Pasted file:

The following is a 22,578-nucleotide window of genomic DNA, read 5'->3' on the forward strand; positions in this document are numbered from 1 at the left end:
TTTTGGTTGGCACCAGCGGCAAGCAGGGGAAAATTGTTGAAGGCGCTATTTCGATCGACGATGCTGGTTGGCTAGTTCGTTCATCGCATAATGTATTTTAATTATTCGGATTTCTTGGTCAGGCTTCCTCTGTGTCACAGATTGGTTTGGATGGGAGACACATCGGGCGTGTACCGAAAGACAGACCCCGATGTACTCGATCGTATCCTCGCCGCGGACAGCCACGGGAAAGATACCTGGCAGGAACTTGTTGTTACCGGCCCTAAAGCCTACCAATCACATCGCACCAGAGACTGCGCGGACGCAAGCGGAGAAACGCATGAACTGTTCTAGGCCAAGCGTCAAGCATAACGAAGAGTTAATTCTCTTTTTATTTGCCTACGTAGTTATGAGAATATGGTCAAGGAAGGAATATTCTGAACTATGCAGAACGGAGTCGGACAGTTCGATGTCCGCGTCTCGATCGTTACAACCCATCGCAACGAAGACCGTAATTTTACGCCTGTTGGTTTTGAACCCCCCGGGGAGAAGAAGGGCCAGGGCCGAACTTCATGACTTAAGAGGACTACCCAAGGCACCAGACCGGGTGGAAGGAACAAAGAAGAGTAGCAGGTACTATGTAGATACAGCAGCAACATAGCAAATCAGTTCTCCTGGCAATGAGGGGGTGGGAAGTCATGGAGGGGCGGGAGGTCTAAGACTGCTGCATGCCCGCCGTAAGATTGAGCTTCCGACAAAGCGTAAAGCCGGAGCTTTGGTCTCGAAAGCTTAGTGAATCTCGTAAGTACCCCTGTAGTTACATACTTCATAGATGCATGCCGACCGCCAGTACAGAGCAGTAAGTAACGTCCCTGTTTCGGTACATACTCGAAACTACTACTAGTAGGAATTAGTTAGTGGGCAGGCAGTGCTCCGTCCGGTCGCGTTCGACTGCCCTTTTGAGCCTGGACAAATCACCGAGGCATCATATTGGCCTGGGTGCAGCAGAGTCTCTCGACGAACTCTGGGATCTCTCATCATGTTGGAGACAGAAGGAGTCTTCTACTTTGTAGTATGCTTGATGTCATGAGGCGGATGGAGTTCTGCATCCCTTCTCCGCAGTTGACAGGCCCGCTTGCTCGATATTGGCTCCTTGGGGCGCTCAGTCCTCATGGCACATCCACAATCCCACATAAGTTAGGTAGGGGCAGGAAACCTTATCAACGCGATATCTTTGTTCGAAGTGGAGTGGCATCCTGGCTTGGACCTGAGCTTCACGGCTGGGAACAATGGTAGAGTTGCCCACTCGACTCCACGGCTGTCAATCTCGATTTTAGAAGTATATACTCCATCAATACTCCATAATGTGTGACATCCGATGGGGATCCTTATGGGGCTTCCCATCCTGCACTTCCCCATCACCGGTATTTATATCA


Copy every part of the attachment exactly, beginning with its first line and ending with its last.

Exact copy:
The following is a 22,578-nucleotide window of genomic DNA, read 5'->3' on the forward strand; positions in this document are numbered from 1 at the left end:
TTTTGGTTGGCACCAGCGGCAAGCAGGGGAAAATTGTTGAAGGCGCTATTTCGATCGACGATGCTGGTTGGCTAGTTCGTTCATCGCATAATGTATTTTAATTATTCGGATTTCTTGGTCAGGCTTCCTCTGTGTCACAGATTGGTTTGGATGGGAGACACATCGGGCGTGTACCGAAAGACAGACCCCGATGTACTCGATCGTATCCTCGCCGCGGACAGCCACGGGAAAGATACCTGGCAGGAACTTGTTGTTACCGGCCCTAAAGCCTACCAATCACATCGCACCAGAGACTGCGCGGACGCAAGCGGAGAAACGCATGAACTGTTCTAGGCCAAGCGTCAAGCATAACGAAGAGTTAATTCTCTTTTTATTTGCCTACGTAGTTATGAGAATATGGTCAAGGAAGGAATATTCTGAACTATGCAGAACGGAGTCGGACAGTTCGATGTCCGCGTCTCGATCGTTACAACCCATCGCAACGAAGACCGTAATTTTACGCCTGTTGGTTTTGAACCCCCCGGGGAGAAGAAGGGCCAGGGCCGAACTTCATGACTTAAGAGGACTACCCAAGGCACCAGACCGGGTGGAAGGAACAAAGAAGAGTAGCAGGTACTATGTAGATACAGCAGCAACATAGCAAATCAGTTCTCCTGGCAATGAGGGGGTGGGAAGTCATGGAGGGGCGGGAGGTCTAAGACTGCTGCATGCCCGCCGTAAGATTGAGCTTCCGACAAAGCGTAAAGCCGGAGCTTTGGTCTCGAAAGCTTAGTGAATCTCGTAAGTACCCCTGTAGTTACATACTTCATAGATGCATGCCGACCGCCAGTACAGAGCAGTAAGTAACGTCCCTGTTTCGGTACATACTCGAAACTACTACTAGTAGGAATTAGTTAGTGGGCAGGCAGTGCTCCGTCCGGTCGCGTTCGACTGCCCTTTTGAGCCTGGACAAATCACCGAGGCATCATATTGGCCTGGGTGCAGCAGAGTCTCTCGACGAACTCTGGGATCTCTCATCATGTTGGAGACAGAAGGAGTCTTCTACTTTGTAGTATGCTTGATGTCATGAGGCGGATGGAGTTCTGCATCCCTTCTCCGCAGTTGACAGGCCCGCTTGCTCGATATTGGCTCCTTGGGGCGCTCAGTCCTCATGGCACATCCACAATCCCACATAAGTTAGGTAGGGGCAGGAAACCTTATCAACGCGATATCTTTGTTCGAAGTGGAGTGGCATCCTGGCTTGGACCTGAGCTTCACGGCTGGGAACAATGGTAGAGTTGCCCACTCGACTCCACGGCTGTCAATCTCGATTTTAGAAGTATATACTCCATCAATACTCCATAATGTGTGACATCCGATGGGGATCCTTATGGGGCTTCCCATCCTGCACTTCCCCATCACCGGTATTTATATCA